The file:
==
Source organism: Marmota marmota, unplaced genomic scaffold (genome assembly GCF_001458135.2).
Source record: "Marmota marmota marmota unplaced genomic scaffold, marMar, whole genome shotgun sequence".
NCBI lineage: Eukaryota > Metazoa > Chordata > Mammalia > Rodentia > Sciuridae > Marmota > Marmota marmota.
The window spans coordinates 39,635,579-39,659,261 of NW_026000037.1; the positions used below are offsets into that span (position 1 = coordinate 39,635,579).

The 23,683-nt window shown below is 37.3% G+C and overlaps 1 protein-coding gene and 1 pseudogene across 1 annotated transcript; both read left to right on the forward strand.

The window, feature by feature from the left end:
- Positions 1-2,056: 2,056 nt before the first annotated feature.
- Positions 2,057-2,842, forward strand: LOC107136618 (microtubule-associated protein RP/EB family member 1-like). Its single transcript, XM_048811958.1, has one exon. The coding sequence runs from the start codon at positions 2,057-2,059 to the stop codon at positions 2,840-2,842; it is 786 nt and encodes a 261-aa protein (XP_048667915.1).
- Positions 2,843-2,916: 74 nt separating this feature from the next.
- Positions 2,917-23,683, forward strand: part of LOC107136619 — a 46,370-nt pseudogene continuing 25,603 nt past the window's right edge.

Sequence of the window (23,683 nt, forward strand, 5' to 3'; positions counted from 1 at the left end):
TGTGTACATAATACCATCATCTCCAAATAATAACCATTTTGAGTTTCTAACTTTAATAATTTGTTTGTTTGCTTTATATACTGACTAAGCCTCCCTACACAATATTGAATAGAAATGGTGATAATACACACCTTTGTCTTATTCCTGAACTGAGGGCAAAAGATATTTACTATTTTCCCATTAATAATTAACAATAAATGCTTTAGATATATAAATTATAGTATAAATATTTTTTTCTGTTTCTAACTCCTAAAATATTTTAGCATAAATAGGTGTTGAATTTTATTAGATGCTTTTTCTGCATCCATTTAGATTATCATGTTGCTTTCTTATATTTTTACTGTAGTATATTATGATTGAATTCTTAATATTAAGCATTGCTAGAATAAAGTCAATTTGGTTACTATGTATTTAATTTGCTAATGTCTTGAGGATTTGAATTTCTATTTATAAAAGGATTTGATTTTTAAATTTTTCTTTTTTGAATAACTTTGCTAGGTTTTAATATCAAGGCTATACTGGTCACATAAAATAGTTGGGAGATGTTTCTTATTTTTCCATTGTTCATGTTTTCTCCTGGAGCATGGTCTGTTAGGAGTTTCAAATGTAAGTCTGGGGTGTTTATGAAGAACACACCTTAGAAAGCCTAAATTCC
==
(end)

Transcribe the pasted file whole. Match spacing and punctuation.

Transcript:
Source organism: Marmota marmota, unplaced genomic scaffold (genome assembly GCF_001458135.2).
Source record: "Marmota marmota marmota unplaced genomic scaffold, marMar, whole genome shotgun sequence".
NCBI lineage: Eukaryota > Metazoa > Chordata > Mammalia > Rodentia > Sciuridae > Marmota > Marmota marmota.
The window spans coordinates 39,635,579-39,659,261 of NW_026000037.1; the positions used below are offsets into that span (position 1 = coordinate 39,635,579).

The 23,683-nt window shown below is 37.3% G+C and overlaps 1 protein-coding gene and 1 pseudogene across 1 annotated transcript; both read left to right on the forward strand.

The window, feature by feature from the left end:
- Positions 1-2,056: 2,056 nt before the first annotated feature.
- Positions 2,057-2,842, forward strand: LOC107136618 (microtubule-associated protein RP/EB family member 1-like). Its single transcript, XM_048811958.1, has one exon. The coding sequence runs from the start codon at positions 2,057-2,059 to the stop codon at positions 2,840-2,842; it is 786 nt and encodes a 261-aa protein (XP_048667915.1).
- Positions 2,843-2,916: 74 nt separating this feature from the next.
- Positions 2,917-23,683, forward strand: part of LOC107136619 — a 46,370-nt pseudogene continuing 25,603 nt past the window's right edge.

Sequence of the window (23,683 nt, forward strand, 5' to 3'; positions counted from 1 at the left end):
TGTGTACATAATACCATCATCTCCAAATAATAACCATTTTGAGTTTCTAACTTTAATAATTTGTTTGTTTGCTTTATATACTGACTAAGCCTCCCTACACAATATTGAATAGAAATGGTGATAATACACACCTTTGTCTTATTCCTGAACTGAGGGCAAAAGATATTTACTATTTTCCCATTAATAATTAACAATAAATGCTTTAGATATATAAATTATAGTATAAATATTTTTTTCTGTTTCTAACTCCTAAAATATTTTAGCATAAATAGGTGTTGAATTTTATTAGATGCTTTTTCTGCATCCATTTAGATTATCATGTTGCTTTCTTATATTTTTACTGTAGTATATTATGATTGAATTCTTAATATTAAGCATTGCTAGAATAAAGTCAATTTGGTTACTATGTATTTAATTTGCTAATGTCTTGAGGATTTGAATTTCTATTTATAAAAGGATTTGATTTTTAAATTTTTCTTTTTTGAATAACTTTGCTAGGTTTTAATATCAAGGCTATACTGGTCACATAAAATAGTTGGGAGATGTTTCTTATTTTTCCATTGTTCATGTTTTCTCCTGGAGCATGGTCTGTTAGGAGTTTCAAATGTAAGTCTGGGGTGTTTATGAAGAACACACCTTAGAAAGCCTAAATTCC